Wadleigh High School for Girls
The Wadleigh High School for Girls, which was established by the NYC Board of Education in 1897, and which moved into its new building in Harlem in September 1902, was the first public high school for girls in New York City. At the time, public secondary education for girls was considered highly novel and perhaps a bit scandalous. Newspapers considered it newsworthy enough to devote many stories to describing classroom scenes of girls receiving “higher” education.
The school was named for Lydia Fowler Wadleigh (1817–1888), who was a pioneer in higher education for women. In 1856 she established the 12th Street Advanced School for Girls in the face of “bitter opposition,” according to The New York Times. Later in her career, she assisted Thomas Hunter in the creation and was the first “Lady Superintendent” of the New York Normal College, now known as Hunter College.
Located at 215 West 114th Street, the building was constructed during 1901–02 and opened for the 1902–03 school year. The total cost for the land, building, and equipment was $900,000. At the time of its construction, it was praised by The New York Times as “the finest high school building in the world”. Five stories tall, the building had such wonders of the times as electric elevators and central forced-air ventilation. The architect of the school was C. B. J. Snyder, who, as Superintendent of School Buildings for New York City, was responsible for the design of most of the New York City public schools of the time, including such notable buildings as DeWitt Clinton High School and Erasmus Hall High School. The brick-and-limestone school, done in a French Renaissance style, featured an imposing tower, stained-glass windows, and a series of terra-cotta bas-relief shields with patriotic American motifs. In 1993 a renovation, costing $47 million, was completed. The following year, Wadleigh was designated a New York City Landmark.
Although 85% of the population in New York City at the time of its opening were either immigrants or children of immigrants, from its beginnings Wadleigh took pride in turning its students into “gentlewomen” who could assume their rightful place as contributors to American society. The nature of that contribution was subject to the temper of the times. In 1910, Mrs. O. H. P. Belmont (see Alva Belmont), a wealthy socialite, offered $100 in prizes to the girls of Wadleigh who could write the best essays on the subject of woman’s suffrage. The New York City Board of Education decided not to allow the contest to proceed with a view towards stopping the spread of woman suffrage propaganda in the public schools. Later, in 1937, Dr. Harold G. Campbell, Superintendent of Schools, assured a gathering in celebration of the school’s 40th anniversary that “we at the Board of Education will do our best to keep Wadleigh as a school for ladies.”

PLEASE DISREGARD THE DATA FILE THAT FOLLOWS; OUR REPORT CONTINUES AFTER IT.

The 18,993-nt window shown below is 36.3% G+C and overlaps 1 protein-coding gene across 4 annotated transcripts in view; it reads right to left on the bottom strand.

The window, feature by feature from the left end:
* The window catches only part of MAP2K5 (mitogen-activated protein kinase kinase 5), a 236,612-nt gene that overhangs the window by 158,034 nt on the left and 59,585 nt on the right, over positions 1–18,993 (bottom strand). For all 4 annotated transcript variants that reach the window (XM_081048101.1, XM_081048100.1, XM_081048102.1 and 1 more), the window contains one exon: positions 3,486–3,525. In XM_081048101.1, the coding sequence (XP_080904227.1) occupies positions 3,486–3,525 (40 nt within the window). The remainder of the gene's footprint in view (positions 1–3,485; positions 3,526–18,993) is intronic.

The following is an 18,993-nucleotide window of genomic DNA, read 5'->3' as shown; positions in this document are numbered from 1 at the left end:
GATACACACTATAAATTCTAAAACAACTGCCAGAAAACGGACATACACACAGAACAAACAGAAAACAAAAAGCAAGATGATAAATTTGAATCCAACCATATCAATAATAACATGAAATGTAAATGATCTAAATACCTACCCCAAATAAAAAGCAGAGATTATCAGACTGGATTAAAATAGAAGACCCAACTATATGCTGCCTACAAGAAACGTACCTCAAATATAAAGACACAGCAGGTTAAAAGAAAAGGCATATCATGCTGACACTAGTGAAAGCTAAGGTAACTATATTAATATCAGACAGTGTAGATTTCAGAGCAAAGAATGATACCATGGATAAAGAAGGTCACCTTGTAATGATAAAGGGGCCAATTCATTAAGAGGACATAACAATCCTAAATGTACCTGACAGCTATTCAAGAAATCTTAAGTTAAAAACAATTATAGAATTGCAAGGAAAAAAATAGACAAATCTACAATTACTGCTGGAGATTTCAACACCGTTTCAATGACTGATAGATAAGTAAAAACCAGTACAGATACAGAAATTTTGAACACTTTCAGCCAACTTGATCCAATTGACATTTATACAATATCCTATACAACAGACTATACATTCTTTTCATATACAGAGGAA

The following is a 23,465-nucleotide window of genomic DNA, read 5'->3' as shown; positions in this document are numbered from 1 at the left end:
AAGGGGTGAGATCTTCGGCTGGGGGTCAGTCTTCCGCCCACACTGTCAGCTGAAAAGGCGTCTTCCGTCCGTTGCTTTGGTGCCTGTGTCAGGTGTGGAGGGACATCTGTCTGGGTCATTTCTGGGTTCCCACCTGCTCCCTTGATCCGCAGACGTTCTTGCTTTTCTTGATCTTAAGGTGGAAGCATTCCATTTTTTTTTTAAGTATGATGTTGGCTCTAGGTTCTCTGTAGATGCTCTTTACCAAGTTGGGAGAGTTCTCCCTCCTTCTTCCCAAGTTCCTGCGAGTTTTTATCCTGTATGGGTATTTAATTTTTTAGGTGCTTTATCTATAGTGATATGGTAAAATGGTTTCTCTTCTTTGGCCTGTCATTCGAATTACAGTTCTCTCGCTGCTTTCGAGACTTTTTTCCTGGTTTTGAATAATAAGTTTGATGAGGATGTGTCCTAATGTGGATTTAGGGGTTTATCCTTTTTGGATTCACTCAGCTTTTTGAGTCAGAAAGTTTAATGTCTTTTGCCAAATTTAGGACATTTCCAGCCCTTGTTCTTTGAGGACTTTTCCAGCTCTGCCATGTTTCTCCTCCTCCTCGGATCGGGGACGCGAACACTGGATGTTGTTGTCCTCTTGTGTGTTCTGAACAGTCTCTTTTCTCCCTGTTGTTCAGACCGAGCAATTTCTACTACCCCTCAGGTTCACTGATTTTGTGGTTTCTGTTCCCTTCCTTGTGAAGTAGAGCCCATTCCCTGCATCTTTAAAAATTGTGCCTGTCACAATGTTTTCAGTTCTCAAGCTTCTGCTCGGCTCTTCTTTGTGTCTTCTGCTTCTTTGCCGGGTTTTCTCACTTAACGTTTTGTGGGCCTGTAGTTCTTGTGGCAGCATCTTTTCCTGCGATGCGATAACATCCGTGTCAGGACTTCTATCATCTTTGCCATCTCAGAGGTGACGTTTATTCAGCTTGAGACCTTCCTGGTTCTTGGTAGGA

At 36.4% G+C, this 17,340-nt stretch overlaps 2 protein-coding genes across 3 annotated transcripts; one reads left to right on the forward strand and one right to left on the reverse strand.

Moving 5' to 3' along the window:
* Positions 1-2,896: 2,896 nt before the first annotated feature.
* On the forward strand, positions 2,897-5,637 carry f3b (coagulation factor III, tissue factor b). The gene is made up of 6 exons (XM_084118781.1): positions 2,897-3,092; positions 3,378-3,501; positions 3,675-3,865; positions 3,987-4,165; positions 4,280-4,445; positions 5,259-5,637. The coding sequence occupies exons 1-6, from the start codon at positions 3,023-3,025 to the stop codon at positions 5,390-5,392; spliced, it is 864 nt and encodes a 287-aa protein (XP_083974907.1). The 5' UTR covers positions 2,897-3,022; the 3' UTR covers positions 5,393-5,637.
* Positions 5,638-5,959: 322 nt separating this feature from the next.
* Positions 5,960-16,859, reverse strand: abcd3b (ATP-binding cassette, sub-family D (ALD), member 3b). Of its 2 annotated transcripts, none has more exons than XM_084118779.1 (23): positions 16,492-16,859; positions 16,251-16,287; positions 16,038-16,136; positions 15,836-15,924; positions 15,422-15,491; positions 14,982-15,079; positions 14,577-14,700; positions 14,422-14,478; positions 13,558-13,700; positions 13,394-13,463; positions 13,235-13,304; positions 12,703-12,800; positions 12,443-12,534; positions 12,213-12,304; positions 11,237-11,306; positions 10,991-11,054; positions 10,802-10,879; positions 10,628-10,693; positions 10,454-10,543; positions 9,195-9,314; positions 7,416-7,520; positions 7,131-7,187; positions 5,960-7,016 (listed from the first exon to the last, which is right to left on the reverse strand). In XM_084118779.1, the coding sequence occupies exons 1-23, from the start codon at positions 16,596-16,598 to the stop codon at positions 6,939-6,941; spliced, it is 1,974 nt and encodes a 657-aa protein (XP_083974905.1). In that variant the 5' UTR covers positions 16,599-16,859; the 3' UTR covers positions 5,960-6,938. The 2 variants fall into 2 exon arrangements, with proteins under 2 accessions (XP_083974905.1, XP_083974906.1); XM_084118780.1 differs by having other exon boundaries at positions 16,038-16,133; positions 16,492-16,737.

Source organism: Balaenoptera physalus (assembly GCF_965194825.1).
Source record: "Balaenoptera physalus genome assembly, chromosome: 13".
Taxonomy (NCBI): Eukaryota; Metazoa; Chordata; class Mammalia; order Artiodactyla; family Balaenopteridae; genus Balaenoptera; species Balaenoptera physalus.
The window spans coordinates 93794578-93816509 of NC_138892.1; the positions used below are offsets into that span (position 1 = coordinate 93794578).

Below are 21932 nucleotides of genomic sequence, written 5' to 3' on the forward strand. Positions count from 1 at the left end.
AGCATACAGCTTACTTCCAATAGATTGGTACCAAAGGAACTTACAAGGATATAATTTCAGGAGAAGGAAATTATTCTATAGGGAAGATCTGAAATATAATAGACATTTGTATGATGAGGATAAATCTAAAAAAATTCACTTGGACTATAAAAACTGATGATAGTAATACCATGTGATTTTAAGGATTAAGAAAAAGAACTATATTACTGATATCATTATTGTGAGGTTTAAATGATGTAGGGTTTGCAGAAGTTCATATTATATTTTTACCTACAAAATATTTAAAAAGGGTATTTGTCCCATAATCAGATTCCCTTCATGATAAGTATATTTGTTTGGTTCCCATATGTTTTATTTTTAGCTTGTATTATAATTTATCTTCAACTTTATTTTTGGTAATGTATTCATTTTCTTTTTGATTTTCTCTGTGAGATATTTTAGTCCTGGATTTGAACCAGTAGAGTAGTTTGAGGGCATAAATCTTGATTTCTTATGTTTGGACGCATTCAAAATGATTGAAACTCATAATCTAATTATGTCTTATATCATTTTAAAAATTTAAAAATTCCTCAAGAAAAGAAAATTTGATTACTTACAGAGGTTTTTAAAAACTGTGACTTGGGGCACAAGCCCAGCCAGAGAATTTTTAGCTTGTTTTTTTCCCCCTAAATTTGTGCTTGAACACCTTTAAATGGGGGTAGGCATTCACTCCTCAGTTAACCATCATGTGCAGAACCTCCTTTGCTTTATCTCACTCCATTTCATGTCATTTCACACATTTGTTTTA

Neighborhood and subsequent history of the school
When the Wadleigh High School for Girls opened in 1902, the Harlem neighborhood in upper Manhattan where Wadleigh was located was a fashionable middle and upper class, mostly white and Jewish, area. Over the subsequent decades, Harlem became a center of black life in New York City, but it also became a more economically disadvantaged area as well. In 1937, Dr. John L. Tildsey, retired Associate Superintendent of Schools, was quoted in the New York Times as saying that the students at Wadleigh "have to pass through a neighborhood where gentlewomen do not like to pass." He further urged parents to "bring pressure on the Board of Education and the Board of Estimate for a new site on the upper West Side where they can send their girls in confidence and security." At the end of the 1953-54 school year, Wadleigh was closed. It reopened in 1956 after some renovation as a co-educational junior high school. In 1993, after a complete renovation, Wadleigh became a co-educational secondary school. In the early decades of the 21st century, the building was shared among several distinct schools. These include the Wadleigh Secondary School for the Performing and Visual Arts, the Frederick Douglass Academy II, and Success Academy Harlem West. 
Well known alumnae of the school include: playwright Lillian Hellman; actresses Constance Dowling, Jean Stapleton and Isabel Sanford; photographer Dorothea Lange; American art dealer and collector Edith Gregor Halpert; fashion designer Molly Parnis; civil rights activist Evelina Lopez Antonetty; anthropologist/photographer Gitel Steed, anthropologist Gene Weltfish, the first Black female psychoanalyst and psychiatrist Dr. Margaret Morgan Lawrence; social worker Jane Margueretta Hoey; and artist Dina Melicov.
- List of New York City Designated Landmarks in Manhattan
- National Register of Historic Places listings in New York County, New York
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